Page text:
If you miss the last post on how to start a banana plant Click Here. This is the completing part of this awesome post – How to start a banana plat.
Caring For Your Plant
1 Fertilize monthly a short distance from the trunk. Use store bought fertilizer, compost, manure, or a mixture of these. Add fertilizer immediately after planting in an even ring around the banana plant and repeat at monthly intervals.
• Young plants require 0.1–0.2kg (0.25–0.5lbs) each month, rising to 0.7–0.9kg (1.5–2lbs) for an adult plant. Increase gradually as your plant grows.
• If the temperature falls below 14ºC(57ºF) or if the banana plant hasn’t grown since last month, skip the fertilization.
• Fertilizers are usually labeled with three numbers (N-P-K) representing the amount of Nitrogen, Phosphorus (Potash), and Potassium. Bananas require very high amounts of Potassium, but the other nutrients are important as well. You can use a balanced fertilizer (three numbers roughly equal) or a fertilizer that addresses deficiencies in your soil.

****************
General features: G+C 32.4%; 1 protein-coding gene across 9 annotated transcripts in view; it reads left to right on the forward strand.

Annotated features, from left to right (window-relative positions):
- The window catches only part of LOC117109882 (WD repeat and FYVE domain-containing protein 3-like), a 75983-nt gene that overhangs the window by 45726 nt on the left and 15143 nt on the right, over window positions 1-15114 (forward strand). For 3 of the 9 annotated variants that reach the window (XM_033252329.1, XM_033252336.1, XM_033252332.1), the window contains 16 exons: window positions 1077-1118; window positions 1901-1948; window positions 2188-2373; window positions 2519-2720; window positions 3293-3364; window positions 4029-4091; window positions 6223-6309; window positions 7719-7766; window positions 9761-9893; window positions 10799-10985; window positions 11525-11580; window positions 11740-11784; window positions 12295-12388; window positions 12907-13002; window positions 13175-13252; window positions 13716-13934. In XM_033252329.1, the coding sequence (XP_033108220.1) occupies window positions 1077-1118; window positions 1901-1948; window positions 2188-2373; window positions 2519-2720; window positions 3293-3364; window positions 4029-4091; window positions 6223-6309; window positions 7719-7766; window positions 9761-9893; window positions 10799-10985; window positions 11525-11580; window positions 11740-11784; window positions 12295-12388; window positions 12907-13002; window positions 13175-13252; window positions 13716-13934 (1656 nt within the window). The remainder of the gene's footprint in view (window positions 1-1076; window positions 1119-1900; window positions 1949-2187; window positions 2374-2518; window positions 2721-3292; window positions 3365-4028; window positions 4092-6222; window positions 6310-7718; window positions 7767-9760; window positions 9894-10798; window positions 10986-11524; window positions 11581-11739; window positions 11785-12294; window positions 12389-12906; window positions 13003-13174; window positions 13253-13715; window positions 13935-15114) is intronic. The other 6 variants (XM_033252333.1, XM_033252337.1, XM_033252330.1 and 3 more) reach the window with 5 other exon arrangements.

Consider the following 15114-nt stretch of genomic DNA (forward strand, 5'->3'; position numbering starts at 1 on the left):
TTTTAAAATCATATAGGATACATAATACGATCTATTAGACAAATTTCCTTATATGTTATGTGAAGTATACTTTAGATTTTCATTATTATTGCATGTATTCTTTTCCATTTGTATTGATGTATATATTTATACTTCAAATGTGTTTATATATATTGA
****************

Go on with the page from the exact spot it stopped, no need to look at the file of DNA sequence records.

• Do not use manure produced in the last few weeks, as the heat it releases while decomposing can damage the plant.
2. Water frequently but avoid overwatering. Underwatering is a common cause of banana plant death, but over watering can cause the roots to rot.
• In warm growing weather without rain, you may need to water your plant daily, but only if the top 1.5–3 cm (0.5–1in.) of soil is dry. Test with your finger before watering.
• Reduce the amount of water per session if the plant is sitting in water for long periods. (That can cause root rot).
• In cooler temperatures when the banana is barely growing, you may only need to water once every week or two. Remember to check soil moisture.
• Leaves help evaporate excess moisture, so be careful not to soak (just moisten) a young plant that has not yet grown leaves.
• Water the ring of fertilizer as well to help it soak into the soil.